An essay film spinning on the triple axis of F.W. Murnau, David Foster Wallace, and Florence Anne Balcombe, Ghost Ship is equal parts realist documentary, film history, and commentary on the nature of cinema itself. Divided into sections via literary subheadings (i.e. Coleridge: “As idle as a painted ship/upon a painted ocean;” Bram Stoker: “darkness, creeping wood, roaring waves,” and David Foster Wallace: “A supposedly fun thing…”), Ghost Ship is a collage of cinema and marginalia writ large. A documentary mirroring Wallace’s famous essay on cruise ships gives way to a phantasmagoric close-up of F.W. Murnau’s Nosferatu and the life of Florence Anne Balcombe – Bram Stoker’s wife – who attempted to destroy all copies of Murnau’s work for infringing on her husband’s copyright.
The film seems to lose itself amidst the fog of history, taking the audience along to navigate the troubled waters ahead. It’s rare for a film to achieve the feeling of self-discovery as it progresses, but Ghost Ship is a constant surprise to itself as well as its audience. From soundwaves and voice-overs, to chapters of Dracula overlaid in text onscreen, to whole segments of Nosferatu playing; from the documentary of an eerie, sparsely-populated cruise ship to a puppet show of the courtship between Oscar Wilde and Florence Balcombe, one is never sure what is next in store.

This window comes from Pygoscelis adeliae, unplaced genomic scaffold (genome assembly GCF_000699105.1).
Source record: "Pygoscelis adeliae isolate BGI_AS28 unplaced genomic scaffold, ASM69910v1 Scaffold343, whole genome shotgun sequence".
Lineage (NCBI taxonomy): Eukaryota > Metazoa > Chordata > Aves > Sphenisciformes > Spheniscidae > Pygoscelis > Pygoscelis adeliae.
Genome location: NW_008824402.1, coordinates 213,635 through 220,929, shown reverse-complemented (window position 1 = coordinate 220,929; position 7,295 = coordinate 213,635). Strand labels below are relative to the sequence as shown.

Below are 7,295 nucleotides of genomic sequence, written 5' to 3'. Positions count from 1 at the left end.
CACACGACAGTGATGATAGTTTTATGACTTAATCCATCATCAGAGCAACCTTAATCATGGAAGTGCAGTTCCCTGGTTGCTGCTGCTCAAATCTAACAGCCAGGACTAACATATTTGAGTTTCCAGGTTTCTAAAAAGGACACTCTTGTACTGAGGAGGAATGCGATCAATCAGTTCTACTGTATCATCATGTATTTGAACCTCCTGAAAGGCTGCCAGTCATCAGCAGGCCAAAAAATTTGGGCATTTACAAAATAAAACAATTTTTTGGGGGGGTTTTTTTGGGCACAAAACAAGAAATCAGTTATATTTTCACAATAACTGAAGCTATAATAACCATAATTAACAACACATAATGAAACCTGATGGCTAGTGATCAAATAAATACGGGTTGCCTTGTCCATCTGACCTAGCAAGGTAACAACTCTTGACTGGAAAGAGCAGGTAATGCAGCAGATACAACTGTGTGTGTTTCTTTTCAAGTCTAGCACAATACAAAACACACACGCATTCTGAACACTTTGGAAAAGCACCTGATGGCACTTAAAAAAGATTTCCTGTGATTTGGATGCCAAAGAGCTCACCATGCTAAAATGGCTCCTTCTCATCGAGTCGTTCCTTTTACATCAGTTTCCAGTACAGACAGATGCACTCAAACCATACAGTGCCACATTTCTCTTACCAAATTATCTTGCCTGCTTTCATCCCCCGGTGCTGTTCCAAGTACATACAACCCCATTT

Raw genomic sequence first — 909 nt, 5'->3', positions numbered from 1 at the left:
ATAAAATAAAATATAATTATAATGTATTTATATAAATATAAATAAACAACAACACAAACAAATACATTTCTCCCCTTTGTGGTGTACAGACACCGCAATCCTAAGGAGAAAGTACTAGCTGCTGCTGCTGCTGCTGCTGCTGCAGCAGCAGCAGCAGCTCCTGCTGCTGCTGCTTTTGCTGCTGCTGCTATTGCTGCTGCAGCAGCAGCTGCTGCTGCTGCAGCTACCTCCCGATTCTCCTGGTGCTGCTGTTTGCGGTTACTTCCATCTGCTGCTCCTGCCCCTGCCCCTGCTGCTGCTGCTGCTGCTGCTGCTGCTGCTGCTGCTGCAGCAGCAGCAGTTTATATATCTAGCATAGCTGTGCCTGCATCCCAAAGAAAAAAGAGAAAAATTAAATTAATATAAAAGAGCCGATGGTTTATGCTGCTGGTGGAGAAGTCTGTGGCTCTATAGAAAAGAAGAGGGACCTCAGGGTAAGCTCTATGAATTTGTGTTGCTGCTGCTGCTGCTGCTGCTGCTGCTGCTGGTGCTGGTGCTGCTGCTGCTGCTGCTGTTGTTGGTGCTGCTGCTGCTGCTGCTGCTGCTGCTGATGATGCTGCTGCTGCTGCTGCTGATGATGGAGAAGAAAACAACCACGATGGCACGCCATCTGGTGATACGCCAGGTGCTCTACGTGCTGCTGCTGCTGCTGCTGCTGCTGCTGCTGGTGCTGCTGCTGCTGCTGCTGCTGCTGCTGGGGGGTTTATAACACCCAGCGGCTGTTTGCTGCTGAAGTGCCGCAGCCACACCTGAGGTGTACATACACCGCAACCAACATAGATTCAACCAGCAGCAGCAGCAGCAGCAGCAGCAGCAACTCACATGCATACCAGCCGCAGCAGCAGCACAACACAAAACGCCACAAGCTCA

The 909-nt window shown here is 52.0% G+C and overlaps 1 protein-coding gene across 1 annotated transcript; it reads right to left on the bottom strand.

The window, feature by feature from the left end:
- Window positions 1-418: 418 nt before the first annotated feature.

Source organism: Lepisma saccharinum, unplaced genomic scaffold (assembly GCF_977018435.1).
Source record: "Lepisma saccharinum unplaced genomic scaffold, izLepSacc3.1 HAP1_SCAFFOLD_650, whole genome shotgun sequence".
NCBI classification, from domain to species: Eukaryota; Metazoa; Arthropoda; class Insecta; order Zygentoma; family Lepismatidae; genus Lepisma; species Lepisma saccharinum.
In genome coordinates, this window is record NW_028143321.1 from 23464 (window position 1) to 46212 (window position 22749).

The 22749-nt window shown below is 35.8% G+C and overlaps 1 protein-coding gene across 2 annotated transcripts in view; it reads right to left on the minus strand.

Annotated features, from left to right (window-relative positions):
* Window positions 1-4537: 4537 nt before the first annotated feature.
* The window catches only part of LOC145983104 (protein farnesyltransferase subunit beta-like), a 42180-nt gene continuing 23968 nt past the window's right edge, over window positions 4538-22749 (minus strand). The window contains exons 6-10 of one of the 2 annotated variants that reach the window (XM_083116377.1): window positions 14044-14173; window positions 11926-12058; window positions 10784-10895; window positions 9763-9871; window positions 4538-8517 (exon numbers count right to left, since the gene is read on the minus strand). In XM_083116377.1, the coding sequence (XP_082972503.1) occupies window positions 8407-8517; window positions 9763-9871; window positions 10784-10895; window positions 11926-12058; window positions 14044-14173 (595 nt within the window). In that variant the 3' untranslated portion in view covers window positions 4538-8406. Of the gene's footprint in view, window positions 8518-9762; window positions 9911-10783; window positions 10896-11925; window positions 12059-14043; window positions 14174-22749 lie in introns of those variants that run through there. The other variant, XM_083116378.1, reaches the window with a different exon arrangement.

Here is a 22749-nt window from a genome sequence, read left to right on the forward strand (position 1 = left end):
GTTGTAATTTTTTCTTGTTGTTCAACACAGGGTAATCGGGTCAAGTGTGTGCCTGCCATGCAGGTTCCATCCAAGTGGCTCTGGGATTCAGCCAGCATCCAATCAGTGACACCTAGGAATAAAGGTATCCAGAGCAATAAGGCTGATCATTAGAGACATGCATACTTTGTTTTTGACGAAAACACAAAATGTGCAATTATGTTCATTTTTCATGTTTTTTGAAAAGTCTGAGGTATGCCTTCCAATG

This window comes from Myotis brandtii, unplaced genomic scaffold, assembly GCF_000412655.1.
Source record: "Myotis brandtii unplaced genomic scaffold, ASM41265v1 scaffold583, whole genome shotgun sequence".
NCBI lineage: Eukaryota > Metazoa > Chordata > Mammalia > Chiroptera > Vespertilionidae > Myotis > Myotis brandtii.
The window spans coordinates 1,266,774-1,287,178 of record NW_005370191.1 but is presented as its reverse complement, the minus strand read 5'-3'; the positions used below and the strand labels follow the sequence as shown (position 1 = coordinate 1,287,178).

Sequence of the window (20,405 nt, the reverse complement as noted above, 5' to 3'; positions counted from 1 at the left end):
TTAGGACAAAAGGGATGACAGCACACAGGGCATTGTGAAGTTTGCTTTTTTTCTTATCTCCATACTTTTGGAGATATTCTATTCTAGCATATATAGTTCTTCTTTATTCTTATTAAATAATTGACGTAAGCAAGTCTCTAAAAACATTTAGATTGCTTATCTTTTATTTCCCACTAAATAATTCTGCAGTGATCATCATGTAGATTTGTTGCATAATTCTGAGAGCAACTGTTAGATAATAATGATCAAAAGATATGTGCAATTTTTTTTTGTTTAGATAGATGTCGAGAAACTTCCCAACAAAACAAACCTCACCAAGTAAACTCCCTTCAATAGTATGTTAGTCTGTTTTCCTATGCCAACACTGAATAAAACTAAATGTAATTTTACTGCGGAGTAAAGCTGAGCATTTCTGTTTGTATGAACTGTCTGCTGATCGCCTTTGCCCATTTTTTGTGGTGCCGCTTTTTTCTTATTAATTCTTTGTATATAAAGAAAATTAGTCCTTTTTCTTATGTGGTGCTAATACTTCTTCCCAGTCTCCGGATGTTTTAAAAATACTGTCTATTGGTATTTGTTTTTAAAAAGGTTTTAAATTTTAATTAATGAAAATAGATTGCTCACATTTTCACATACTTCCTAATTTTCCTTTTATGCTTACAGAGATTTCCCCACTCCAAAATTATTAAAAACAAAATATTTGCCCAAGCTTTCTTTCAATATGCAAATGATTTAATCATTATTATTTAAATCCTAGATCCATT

Strange stories and trivia are proffered up to the viewer, either sans immediate visual context (a recounting of the mysterious disappearance of the Lyubovy Orlova in 2013), or shown in full sunlight (the wonderfully strange tale of Murnau’s skull stolen from his grave in 2015), including the origins of tourist cruises and the chromatic tinting of silent films. Stories wrapped in stories, mummified and then exhumed by Almandoz, who creates by discovering, and vice versa. It’s thrilling to see a film take shape before your eyes, with the dawning realization that it’s not a film you’ve seen before.
While Ghost Ship is Koldo Almandoz’s first feature, yet it feels almost wrong to designate it under such a label. It’s a film which is neither traditional short nor traditional feature, a shadow of both which dances mischievously about them both like Peter Pan’s impish shadow. Almandoz is creating, remixing, and stealing from the past before him, and Ghost Ship is, in a manner of speaking, a reflection of cinema itself as vampyric ouroboros; a feeding off of living beings, off of living history and art, and ultimately even itself, in order to feed an undead desire to be frozen in time – the spectre of eternal youth, the never-ending story.